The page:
Chicago | Reuters — U.S. corn futures touched a five-year high on Monday and soybeans advanced, supported by forecasts for more rains in the Midwest where wet conditions have delayed plantings and cast doubts on production prospects, analysts said.
Chicago Board of Trade wheat closed modestly higher after a choppy session.
CBOT July corn settled up 1-3/4 cents at $4.54-3/4 a bushel after reaching $4.64-1/4, a contract high and the highest price for a most-active contract since June 2014.
July soybeans ended up 16 cents at $9.12-3/4 a bushel after reaching $9.14, the contract’s highest level since April 15. CBOT July soft red winter wheat rose one cent to settle at $5.39-1/2 a bushel.
In corn, most contracts hit life-of-contract highs.
“A majority of corn acreage was planted relatively late in the season, shortening the degree-day exposure which is critical for yield. Corn could face further serious yield threats,” said Michael Magdovitz, senior agriculture commodities analyst at Rabobank.
Yet CBOT soybean futures posted the day’s biggest gains as traders shifted their planting worries to the oilseed.
After the CBOT close, the U.S. Department of Agriculture said U.S. soybean planting was 77% finished by Sunday, lagging the average trade estimate of 79 per cent and the five-year average of 93 per cent.
The U.S. corn crop was 92 per cent planted, in line with trade expectations but behind the average of 100 per cent.
Forecasts for the next week remained wet for the southern and central Midwest, space technology company Maxar said in a daily note.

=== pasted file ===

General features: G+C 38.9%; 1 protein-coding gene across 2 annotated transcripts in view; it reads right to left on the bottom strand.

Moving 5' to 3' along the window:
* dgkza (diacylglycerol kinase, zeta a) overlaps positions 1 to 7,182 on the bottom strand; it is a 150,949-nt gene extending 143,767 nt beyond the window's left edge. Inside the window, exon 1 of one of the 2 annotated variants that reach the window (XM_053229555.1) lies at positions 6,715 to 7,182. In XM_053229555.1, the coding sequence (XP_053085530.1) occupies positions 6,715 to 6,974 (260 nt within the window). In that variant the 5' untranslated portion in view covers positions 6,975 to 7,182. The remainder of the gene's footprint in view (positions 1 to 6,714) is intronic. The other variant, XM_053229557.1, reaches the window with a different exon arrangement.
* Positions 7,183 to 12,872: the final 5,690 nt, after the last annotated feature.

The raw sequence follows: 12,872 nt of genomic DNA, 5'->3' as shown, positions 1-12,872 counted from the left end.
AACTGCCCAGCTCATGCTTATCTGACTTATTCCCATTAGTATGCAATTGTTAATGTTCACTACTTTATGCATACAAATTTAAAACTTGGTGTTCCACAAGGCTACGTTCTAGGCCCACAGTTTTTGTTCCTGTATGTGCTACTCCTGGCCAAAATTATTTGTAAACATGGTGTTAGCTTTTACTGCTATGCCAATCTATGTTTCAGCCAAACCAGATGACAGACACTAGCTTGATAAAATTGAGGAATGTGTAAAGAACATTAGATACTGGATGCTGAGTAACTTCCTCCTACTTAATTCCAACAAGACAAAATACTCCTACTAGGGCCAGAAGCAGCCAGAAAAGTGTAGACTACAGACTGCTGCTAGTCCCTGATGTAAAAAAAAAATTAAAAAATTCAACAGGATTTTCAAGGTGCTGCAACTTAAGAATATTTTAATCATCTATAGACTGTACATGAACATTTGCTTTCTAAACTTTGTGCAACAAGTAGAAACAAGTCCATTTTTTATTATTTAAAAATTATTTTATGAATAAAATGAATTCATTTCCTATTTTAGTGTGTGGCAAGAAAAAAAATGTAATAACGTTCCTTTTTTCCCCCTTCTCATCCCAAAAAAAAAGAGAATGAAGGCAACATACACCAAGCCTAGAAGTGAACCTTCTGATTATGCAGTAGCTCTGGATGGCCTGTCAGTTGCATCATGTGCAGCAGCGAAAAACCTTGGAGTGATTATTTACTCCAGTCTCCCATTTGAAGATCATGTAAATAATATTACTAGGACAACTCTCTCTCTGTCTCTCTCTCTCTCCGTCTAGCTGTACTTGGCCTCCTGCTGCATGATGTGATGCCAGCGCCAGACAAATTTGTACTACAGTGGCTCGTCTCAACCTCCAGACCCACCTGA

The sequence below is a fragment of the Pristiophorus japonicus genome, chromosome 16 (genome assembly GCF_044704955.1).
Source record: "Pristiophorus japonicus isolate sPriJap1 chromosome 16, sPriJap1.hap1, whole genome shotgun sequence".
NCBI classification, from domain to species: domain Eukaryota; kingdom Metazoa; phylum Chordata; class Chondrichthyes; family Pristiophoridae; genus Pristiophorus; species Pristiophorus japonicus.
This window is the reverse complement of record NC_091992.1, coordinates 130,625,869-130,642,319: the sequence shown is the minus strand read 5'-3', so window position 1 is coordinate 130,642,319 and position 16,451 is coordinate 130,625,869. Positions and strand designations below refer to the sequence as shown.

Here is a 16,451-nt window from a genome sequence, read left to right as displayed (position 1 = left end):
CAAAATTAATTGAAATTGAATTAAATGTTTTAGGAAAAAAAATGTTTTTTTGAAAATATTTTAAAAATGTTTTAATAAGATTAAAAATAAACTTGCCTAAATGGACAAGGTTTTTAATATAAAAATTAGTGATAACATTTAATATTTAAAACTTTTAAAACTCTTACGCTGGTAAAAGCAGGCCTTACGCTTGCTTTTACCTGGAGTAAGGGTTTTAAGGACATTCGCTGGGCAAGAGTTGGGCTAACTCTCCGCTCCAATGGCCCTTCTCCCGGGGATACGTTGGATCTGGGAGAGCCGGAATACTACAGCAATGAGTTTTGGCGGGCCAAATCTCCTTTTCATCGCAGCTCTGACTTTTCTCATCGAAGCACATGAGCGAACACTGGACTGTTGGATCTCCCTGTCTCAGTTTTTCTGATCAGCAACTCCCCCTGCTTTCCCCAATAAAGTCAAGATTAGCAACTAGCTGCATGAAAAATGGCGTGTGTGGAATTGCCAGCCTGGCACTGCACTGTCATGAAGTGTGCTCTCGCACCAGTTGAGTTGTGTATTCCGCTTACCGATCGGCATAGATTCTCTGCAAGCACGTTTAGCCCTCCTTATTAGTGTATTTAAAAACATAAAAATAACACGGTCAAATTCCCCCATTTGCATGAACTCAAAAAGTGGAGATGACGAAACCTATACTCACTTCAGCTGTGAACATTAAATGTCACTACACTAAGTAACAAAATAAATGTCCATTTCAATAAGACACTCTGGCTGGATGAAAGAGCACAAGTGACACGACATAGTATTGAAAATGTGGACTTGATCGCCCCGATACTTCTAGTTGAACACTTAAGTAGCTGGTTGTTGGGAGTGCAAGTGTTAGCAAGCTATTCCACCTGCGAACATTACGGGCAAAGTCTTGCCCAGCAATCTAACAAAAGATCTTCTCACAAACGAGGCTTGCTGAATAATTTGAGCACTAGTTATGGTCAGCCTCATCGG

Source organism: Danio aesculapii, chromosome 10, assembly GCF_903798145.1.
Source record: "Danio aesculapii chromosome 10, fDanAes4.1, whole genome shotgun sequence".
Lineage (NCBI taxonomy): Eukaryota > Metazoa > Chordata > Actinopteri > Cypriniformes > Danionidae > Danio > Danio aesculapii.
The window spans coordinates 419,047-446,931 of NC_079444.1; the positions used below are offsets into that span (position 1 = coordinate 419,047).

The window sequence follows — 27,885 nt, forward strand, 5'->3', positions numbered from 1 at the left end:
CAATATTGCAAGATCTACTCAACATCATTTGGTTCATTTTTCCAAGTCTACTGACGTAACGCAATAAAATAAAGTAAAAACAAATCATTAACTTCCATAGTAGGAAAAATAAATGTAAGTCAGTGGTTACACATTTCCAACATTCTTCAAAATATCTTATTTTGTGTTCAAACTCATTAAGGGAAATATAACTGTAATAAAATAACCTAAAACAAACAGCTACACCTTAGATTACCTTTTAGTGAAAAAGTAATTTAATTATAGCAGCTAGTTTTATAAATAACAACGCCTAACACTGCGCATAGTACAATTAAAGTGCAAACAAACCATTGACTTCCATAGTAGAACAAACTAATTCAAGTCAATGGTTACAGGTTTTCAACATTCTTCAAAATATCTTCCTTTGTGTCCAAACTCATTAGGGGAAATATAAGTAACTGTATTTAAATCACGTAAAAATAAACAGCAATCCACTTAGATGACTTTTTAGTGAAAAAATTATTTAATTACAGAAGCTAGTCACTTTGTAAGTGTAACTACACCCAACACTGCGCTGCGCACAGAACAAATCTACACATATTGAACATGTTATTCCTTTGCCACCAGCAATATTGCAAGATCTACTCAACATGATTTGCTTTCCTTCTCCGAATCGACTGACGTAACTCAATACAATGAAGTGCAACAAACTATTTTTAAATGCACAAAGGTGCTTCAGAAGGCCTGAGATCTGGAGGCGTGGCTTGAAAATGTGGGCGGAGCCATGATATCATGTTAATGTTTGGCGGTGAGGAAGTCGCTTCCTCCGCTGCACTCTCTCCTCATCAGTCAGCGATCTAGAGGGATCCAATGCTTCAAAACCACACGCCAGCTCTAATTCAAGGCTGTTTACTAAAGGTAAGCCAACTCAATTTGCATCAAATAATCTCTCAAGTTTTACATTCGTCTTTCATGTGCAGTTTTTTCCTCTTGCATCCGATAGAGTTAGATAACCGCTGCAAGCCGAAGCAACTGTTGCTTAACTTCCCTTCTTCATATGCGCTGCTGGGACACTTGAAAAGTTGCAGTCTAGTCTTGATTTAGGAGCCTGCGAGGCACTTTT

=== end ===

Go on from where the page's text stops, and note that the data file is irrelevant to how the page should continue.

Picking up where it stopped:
“The continued excessive rainfall… will prevent remaining soybean planting, stall winter wheat maturation and harvesting, reduce winter wheat quality and likely lead to flooding,” Maxar said.
Support from weather woes helped to offset disappointing monthly soy crushing data. The National Oilseed Processors Association (NOPA) said its members crushed 154.8 million bushels of soybeans in May, below an average of trade estimates for 162.5 million.
CBOT wheat futures closed firm, following corn and soybeans and bucking pressure from the start of the U.S. winter wheat harvest.
USDA said eight per cent of the winter wheat crop was harvested by Sunday, behind the five-year average of 20 per cent. Condition ratings remained relatively strong with 64 per cent of the winter wheat seen as good to excellent, up from 39 per cent a year ago.
Globally, the Australian Bureau of Agricultural and Resource Economics and Sciences (ABARES) lowered its forecast of 2019-20 wheat exports to 11.7 million tonnes, from 14.2 million previously, citing drought.
Export prices for 2019-20 Russian wheat were stable last week, with analysts forecasting a possible rise on continued dry and hot weather in the Black Sea region.
“You have pretty favourable weather in the EU, but we are still seeing hot and dry conditions in parts of Ukraine and Russia,” said Terry Reilly with Futures International in Chicago. “Wheat might be finding a little bit of support after Australia cut their outlook on exports.”
— Julie Ingwersen is a Reuters commodities correspondent in Chicago; additional reporting by Michael Hogan, Naveen Thukral and Colin Packham.